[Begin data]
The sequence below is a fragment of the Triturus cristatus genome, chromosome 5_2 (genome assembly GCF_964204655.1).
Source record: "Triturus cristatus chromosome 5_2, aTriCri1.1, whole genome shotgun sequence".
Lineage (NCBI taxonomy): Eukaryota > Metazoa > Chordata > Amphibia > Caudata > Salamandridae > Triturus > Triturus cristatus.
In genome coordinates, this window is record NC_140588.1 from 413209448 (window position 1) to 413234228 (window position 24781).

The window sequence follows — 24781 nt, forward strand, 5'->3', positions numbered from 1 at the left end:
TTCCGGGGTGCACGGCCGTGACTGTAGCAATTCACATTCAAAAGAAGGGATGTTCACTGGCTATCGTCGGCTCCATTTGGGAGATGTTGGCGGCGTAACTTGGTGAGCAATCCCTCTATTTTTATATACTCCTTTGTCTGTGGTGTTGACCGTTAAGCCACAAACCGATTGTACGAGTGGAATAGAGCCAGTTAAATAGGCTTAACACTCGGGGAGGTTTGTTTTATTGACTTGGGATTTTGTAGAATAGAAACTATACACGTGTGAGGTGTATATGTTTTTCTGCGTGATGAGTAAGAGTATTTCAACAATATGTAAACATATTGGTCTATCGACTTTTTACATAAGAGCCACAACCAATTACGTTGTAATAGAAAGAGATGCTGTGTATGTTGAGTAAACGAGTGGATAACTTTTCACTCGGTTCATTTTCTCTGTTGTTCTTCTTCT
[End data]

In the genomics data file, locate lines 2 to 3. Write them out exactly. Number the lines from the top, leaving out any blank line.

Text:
Source record: "Triturus cristatus chromosome 5_2, aTriCri1.1, whole genome shotgun sequence".
Lineage (NCBI taxonomy): Eukaryota > Metazoa > Chordata > Amphibia > Caudata > Salamandridae > Triturus > Triturus cristatus.